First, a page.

Additional Information

FASB In Focus

Understanding Costs & Benefits

Video: Why a New Not-for-Profit
Financial Reporting Standard?
Norwalk, CT, August 18, 2016—The Financial Accounting Standards Board (FASB) today issued an Accounting Standards Update (ASU) that simplifies and improves how a not-for-profit organization classifies its net assets, as well as the information it presents in financial statements and notes about its liquidity, financial performance, and cash flows.

“While the current not-for-profit financial reporting model held up well for more than 20 years, stakeholders expressed concerns about the complexity, insufficient transparency, and limited usefulness of certain aspects of the model,” said FASB Chair Russell G. Golden.

“The new guidance simplifies and improves the face of the financial statements and enhances the disclosures in the notes—which will enable not-for-profits to better communicate their financial performance and condition to their stakeholders while also reducing certain costs and complexities in preparing their financial statements,” Mr. Golden added.

The ASU requires improved presentation and disclosures to help not-for-profits provide more relevant information about their resources (and the changes in those resources) to donors, grantors, creditors, and other users.

These include qualitative and quantitative requirements in the following areas:
  • Net Asset Classes
  • Investment Return
  • Expenses
  • Liquidity and Availability of Resources
  • Presentation of Operating Cash Flows.
Throughout the project, the FASB conducted extensive outreach with diverse groups of stakeholders, and received more than 260 comment letters on the 2015 Exposure Draft.

Outreach included three roundtables with more than 35 representatives including users, preparers, and auditors; 10 workshops and fieldwork meetings with preparers of various types and sizes; 12 meetings with the FASB’s Not-For-Profit Advisory Committee; 10 meetings with the FASB’s Not-For-Profit Project Resource Group comprising more than 20 users, preparers, auditors, and academics; 25 meetings with not-for-profit industry representative groups; and other meetings with more than 60 stakeholders.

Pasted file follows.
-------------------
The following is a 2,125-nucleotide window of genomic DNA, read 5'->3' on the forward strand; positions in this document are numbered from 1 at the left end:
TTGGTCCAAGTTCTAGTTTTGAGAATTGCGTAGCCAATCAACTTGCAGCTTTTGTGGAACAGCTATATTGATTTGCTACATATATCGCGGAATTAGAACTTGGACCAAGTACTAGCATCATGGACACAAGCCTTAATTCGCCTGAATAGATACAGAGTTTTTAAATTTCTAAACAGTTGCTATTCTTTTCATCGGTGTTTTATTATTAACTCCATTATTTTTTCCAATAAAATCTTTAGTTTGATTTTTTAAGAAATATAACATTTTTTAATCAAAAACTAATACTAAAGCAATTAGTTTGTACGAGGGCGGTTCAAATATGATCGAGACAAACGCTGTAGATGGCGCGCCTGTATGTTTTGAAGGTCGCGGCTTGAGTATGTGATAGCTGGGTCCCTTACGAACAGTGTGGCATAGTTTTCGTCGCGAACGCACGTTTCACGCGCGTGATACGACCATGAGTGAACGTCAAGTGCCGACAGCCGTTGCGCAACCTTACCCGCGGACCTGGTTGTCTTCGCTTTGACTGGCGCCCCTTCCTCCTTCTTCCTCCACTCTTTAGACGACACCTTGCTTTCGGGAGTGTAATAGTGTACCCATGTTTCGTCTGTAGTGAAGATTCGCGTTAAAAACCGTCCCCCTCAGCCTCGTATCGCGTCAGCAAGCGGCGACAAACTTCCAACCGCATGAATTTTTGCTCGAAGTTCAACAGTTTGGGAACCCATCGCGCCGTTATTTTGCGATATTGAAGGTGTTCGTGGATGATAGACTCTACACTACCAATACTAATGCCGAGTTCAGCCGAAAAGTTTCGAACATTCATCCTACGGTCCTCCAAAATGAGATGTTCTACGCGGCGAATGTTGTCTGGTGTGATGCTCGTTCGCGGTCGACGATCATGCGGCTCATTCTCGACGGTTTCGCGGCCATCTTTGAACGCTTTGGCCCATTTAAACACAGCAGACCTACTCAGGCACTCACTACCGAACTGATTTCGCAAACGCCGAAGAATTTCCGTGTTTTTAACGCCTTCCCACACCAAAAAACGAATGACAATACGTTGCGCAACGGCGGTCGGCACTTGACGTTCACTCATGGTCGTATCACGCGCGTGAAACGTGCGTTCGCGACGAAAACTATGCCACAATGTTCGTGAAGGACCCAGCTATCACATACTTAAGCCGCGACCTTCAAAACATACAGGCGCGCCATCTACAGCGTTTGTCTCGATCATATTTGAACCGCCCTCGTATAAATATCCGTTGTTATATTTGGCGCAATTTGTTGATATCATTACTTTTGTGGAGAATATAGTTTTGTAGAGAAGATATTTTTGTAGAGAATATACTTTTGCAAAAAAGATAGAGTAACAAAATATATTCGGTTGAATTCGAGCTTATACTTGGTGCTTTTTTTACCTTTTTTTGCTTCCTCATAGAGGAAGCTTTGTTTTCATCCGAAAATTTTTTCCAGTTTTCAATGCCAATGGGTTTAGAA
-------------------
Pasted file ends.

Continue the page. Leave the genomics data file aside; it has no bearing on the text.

Not-for-profit organizations that will be affected include charities, foundations, colleges and universities, health care providers, religious organizations, trade associations, and cultural institutions, among others.

The amendments in the standard are effective for annual financial statements issued for fiscal years beginning after December 15, 2017, and for interim periods within fiscal years beginning after December 15, 2018. Application to interim financial statements is permitted but not required in the initial year of application. Early application of the amendments in this Update is permitted.

On September 13, 2016, the FASB will host IN FOCUS: FASB Accounting Standards Update on Not-for-Profit Financial Statements, a live webcast taking place from 1:00 to 2:15 p.m. EDT. The webcast will feature FASB Member Larry Smith discussing the ASU with FASB staff and answering questions submitted by viewers. Live broadcast viewers will be eligible for up to 1.5 hours of CPE credit. For more information or to register for the event, click here.

Further information about the ASU—including a FASB in Focus   overview, a FASB: Understanding Costs and Benefits  document, and a video entitled Why a New Not-for-Profit Financial Reporting Standard? is available at

About the Financial Accounting Standards Board

Established in 1973, the FASB is the independent, private-sector, not-for-profit organization based in Norwalk, Connecticut, that establishes financial accounting and reporting standards for public and private companies and not-for-profit organizations that follow Generally Accepted Accounting Principles (GAAP). The FASB is recognized by the Securities and Exchange Commission as the designated accounting standard setter for public companies. FASB standards are recognized as authoritative by many other organizations, including state Boards of Accountancy and the American Institute of CPAs (AICPA). The FASB develops and issues financial accounting standards through a transparent and inclusive process intended to promote financial reporting that provides useful information to investors and others who use financial reports. The Financial Accounting Foundation (FAF) supports and oversees the FASB. For more information, visit